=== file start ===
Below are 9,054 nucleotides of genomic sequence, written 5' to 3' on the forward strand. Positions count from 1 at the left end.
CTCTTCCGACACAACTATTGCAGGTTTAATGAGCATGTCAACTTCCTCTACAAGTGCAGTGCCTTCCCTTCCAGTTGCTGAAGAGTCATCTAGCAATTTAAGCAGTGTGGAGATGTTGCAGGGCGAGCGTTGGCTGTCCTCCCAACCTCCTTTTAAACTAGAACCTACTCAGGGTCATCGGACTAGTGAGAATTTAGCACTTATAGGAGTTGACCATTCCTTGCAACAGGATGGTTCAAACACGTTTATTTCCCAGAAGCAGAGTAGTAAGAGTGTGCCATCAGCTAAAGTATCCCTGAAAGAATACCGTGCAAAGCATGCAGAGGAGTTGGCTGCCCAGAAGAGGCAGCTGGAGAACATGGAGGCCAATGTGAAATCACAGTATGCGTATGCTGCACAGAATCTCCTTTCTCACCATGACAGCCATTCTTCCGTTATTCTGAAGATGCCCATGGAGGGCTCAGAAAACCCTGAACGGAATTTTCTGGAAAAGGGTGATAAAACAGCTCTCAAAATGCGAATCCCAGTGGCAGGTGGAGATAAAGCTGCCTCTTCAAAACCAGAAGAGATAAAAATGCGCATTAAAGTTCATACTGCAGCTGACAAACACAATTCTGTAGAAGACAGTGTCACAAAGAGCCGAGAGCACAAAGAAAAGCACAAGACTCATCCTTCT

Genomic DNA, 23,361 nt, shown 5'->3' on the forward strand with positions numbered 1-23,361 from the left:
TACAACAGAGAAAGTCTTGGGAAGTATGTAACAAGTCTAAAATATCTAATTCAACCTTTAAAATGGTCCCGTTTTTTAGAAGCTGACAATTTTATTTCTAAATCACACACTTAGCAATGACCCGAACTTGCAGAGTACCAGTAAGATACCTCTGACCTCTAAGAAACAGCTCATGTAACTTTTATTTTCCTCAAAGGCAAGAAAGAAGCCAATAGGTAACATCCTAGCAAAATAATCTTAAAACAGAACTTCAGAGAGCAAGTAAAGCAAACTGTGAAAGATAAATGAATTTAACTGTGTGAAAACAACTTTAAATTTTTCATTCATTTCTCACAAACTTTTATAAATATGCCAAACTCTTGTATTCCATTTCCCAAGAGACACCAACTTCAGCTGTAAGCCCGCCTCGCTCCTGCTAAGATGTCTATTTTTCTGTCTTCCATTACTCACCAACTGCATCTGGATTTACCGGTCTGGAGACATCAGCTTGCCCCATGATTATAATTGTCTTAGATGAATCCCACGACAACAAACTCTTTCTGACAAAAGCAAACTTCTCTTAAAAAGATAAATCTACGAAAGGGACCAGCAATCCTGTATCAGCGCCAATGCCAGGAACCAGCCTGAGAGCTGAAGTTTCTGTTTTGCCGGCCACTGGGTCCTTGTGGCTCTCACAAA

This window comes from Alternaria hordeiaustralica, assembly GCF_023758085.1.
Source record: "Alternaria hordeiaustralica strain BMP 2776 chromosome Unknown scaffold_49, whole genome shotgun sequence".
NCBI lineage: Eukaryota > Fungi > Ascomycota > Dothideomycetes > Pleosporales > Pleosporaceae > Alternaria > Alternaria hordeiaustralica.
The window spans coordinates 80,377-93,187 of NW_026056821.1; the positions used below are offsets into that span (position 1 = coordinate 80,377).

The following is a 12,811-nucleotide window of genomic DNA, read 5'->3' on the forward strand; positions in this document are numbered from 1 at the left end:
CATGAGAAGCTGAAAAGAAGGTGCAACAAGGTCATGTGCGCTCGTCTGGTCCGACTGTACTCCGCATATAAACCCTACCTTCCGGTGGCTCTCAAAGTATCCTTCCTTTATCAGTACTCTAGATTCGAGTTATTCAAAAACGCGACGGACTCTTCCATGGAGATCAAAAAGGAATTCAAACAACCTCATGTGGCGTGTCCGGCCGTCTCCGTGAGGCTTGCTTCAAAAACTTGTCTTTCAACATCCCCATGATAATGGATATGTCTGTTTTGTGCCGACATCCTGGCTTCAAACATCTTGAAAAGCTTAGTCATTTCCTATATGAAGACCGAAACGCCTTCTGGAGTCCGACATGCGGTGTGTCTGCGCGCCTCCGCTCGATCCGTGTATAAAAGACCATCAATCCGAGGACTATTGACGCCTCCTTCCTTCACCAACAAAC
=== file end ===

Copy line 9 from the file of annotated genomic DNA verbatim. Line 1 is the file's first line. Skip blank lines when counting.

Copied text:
The following is a 12,811-nucleotide window of genomic DNA, read 5'->3' on the forward strand; positions in this document are numbered from 1 at the left end: